Captain A.A. St. Peter of the California Rehabilitation Center at Norco, observed that they had little trouble with prisoners who buffed iron. He said the men developed self-pride, practiced more discipline in their lives, and many had given up drugs to pursue their sport. Quite simply, "through body building," the captain said, "their lives had changed" (Wright, 1994).
Corrections Today, (1994), the American Correctional Association's official publication, reported that inmates themselves recognize the importance of weight training. As one prisoner said, through weight lifting. "you can take those once uncontrollable desires that got you in trouble and use them in a structured way. You can release aggression and use energy positively. After a year, you might be a different guy."
Finally, in most corrections systems, recreation equipment, including weights, are paid for by the inmates themselves. With profits from the prisoner's canteen and commissary operations (i.e. the company store), prisoners pay for the very equipment that others want to now take away without any mention of renumeration. This act, according to definition - the act of taking away of another's property with out his or her consent and with the intention of depriving him of it - is theft. The question then becomes who shall serve the sentence for this crime?
In his book, Not Just Pumping Iron, clinical psychologist Edward L.Smith explains how weight training can provide the way to individual growth. Smith categorizes four evolving motives for eight training" "I should," "I have to," "I want to,", and as a "path."
The "I should" lifter works out because someone else wants him to, and quits as soon as the agitator is removed. The "I have to" lifter, in the penal setting at least, would be conceived as an acting out of self-preservation (i.e. bulking up for protection). The "I want to" lifter can evolve from the "I have to" lifter who discovers he likes the challenge or be motivated by some other goal (e.g. athleticism, stress management, etc.). With the progress from consistent effort, Smith explains that weight lifting becomes a "path" for personal growth, that metamorphoses into a way to "confront one's conflicts and fears, and grow."
Dr. Mirella P. Auchus documented psychological evidence of weight training's benefits. Comparing a group of inpatients in traditional group psychotherapy and a group of (non-counseled) out-patients in a study to ascertain the effectiveness of weight training on mental health, the resulting observation was that the same therapeutic progress occurred in both groups. It seems that "discipline and responsibility, problem solving, learning and interest in self care," Auchus noted, spontaneously developed in the out-patient weight training group, even though those traits were not the purpose of the experiment. The experience of weight training improved not only the physical well-being of the out-patient group, but also the traits required to achieve the fitness improved the coping abilities and overall self-esteem of the lifters.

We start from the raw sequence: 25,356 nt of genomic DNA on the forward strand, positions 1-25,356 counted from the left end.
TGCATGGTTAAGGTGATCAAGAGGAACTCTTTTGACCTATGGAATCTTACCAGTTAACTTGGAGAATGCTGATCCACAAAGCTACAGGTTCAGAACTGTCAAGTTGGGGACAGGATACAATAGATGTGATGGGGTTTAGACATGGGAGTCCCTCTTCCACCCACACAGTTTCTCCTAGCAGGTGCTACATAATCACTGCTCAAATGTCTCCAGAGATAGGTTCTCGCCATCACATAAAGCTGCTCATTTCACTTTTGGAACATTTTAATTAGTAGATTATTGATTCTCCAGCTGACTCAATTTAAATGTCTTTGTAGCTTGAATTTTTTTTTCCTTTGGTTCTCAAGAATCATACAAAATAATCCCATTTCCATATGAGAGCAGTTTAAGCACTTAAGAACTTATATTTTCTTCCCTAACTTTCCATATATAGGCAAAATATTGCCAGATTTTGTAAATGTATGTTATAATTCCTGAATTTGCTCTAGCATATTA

Supporting the scientific analysis, Ron Martiscelli, the recreation director at Florida's Tomoka correctional facility, comments that "the guys that work out have more discipline and self-esteem than just about anyone else in the prison."
In the debate over the potential danger of prisoners training with weights, perhaps Sergeant Andrew Lammers of the Milwaukee House of Corrections puts the concern of paroled and pumped offenders into perspective best, He wryly observes that ex-cons "don't walk into a store, pop out their biceps and say, "Give me your money."
The real debate, however is not over prison iron piles, It does not even concern air conditioning, inmates TV's or prison earned baccalaureates - all issues recently legislated out of existence. These are all just reactionary push buttons used to manipulate an angry, confused, and purposefully scared public into futile venting of their frustrations onto those they are provided to feast upon - the incarcerated.
It follows with an excellent history of the weight lifting conflict, then has a nice section covering each side of the issue. The "pro" section includes several references we were not aware of before this article.
We commend Mr. Taylor and Prison News for this excellent article. Also a great big thanks to an inmate in Tennessee that called the article to our attention and sent us a copy to post.